First of all, let’s begin this question.

Why do we need test?

Let’s take a look at Kent Beck’s speech Ease at Work at Agile Singapore 2013 Confluence.
In his speech, he addressed these questions.

  • Why are programmers so often ill at ease with themselves?
    Difficulty, great effort, or hard work.
    Worry, pain.
  • What can we do to become comfortable in our own skins?
    Writing Test to ensure that what we code does what it’s supposed to do.

Test Benifits

Tests aim to:

  • Verify functionality
  • Verify bug fix
  • Verify browser/device compability
    The benefit of writing test is just simple, CONFIDENCE.
    Test cases are just like your life insurance, with this insurance, you’ll have confidence when you do code re-factoring, bug fix etcs.

And as times goes by, when the number of test cases grows, it can increase

  • Work Efficiency (Increase extendability/maintainbility)
  • Less Regression
  • Fun of Coding
    And for those headache listed above:
  • Worry, pain?
    Gone, I have the test cases, I have the confidence, coding is fun!
  • Difficulty, great effort, or hard work?
    Gone, with test case, code is easy to maintain/extend/re-factoring, less regression, life would be much easier.

That’s the reason why we need test.


Why do we need TDD?

Here’s three rules of TDD from Uncle Bob

  1. You are not allowed to write any production code unless it is to make a failing unit test pass.
  2. You are not allowed to write any more of a unit test than is sufficient to fail; and compilation failures are failures.
  3. You are not allowed to write any more production code than is sufficient to pass the one failing unit test.

Most programmers, when they heard these three rules, they would say.

  • This is stupid.
  • It’s going to slow me down, it’s a waste of time and effort, It will keep me from thinking, it will keep me from designing, it will just break my flow.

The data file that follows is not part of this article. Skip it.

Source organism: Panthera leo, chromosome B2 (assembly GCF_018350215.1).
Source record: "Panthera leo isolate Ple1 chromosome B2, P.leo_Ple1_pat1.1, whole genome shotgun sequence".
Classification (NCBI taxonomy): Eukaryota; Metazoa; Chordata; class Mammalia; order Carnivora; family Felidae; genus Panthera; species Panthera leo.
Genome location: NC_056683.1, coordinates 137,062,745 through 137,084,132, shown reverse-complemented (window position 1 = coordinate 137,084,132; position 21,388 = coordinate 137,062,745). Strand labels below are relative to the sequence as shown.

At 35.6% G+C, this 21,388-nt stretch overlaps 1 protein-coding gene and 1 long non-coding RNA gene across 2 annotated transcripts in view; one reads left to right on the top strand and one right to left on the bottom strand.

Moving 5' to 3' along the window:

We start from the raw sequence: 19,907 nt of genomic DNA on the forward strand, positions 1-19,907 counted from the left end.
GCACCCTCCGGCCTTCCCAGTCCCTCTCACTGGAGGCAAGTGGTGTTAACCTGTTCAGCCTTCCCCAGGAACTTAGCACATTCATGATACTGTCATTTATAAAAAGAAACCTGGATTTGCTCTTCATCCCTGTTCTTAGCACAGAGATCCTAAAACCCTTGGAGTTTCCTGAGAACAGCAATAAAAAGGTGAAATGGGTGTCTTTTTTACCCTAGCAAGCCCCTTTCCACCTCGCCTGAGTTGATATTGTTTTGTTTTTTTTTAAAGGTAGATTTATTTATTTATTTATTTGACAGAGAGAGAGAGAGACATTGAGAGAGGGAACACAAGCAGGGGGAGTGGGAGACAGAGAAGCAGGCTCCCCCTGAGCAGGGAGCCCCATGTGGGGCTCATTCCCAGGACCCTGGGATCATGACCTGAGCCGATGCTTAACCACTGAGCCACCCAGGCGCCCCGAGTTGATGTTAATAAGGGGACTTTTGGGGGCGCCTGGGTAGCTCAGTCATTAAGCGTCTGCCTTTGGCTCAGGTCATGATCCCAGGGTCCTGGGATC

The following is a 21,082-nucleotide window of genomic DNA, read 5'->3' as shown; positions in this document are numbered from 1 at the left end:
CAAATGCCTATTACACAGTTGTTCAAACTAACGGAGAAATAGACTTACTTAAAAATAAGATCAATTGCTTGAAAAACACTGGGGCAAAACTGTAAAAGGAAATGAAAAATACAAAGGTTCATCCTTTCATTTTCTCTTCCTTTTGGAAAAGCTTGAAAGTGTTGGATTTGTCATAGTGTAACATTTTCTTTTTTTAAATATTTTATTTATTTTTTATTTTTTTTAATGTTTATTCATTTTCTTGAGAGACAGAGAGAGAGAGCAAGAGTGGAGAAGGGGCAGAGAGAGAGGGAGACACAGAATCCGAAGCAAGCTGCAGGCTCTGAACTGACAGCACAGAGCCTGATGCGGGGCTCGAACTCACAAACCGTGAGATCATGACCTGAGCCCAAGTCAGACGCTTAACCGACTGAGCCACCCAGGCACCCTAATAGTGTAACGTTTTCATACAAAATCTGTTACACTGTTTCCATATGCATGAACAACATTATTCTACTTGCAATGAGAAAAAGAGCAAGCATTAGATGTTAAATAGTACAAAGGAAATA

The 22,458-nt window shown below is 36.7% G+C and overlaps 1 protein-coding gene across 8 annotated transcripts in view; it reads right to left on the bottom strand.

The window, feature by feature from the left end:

However, think about what would happen if you walked in a room full of people working this way. Pick any random person at any random time.
A minute ago, all their code worked.
A minute ago, all their code worked.
A minute ago, all their code worked.
And it doesn’t matter who you pick, and it doesn’t matter when you pick. A minute ago all their code worked!

TDD Benifits

  • Work Efficiency
    If all your code works every minute, how often will you use a debugger?
    And if you aren’t debugging very much, how much time will you be saving?
    How much time do you spend debugging now?
    How much time do you spend fixing bugs once you’ve debugged them?

  • Confidence
    Why don’t we clean up code that we know is messy? We’re afraid we’ll break it. But if we have the tests, we can be reasonably sure that the code is not broken, or that we’ll detect the breakage immediately.
    If we have the tests we become fearless about making changes.
    If we see messy code, or an unclean structure, we can clean it without fear.

  • Readbility(Tests are documents, examples)
    If you want to know how to call a certain API, there is a test that does it.
    If you want to know how to create a certain object, there is a test that does it.
    Anything you want to know about the existing system, there is a test that demonstrates it.
    The tests are like little design documents, little coding examples, that describe how the system works and how to use it. hey are the most useful part of the documentation. They are the living examples of how to use the code. They are design documents that are hideously detailed, utterly unambiguous, so formal that they execute, and they cannot get out of sync with the production code.T

  • Decoupling
    When you follow the three rules of TDD, all your code will be testable by definition! And another word for “testable” is “decoupled”. In order to test a module in isolation, you must decouple it. So TDD forces you to decouple modules. Indeed, if you follow the three rules, you will find yourself doing much more decoupling than you may be used to. This forces you to create better, less coupled, designs.

  • Tests grows, quality grows.
    But the benefit goes far beyond that. If you work this way, then every hour you are producing several tests. Every day dozens of tests. Every month hundreds of tests. Over the course of a year you will write thousands of tests. You can keep all these tests and run them any time you like! When would you run them? All the time! Any time you made any kind of change at all!

Follow the three rules, the development workflow would be as below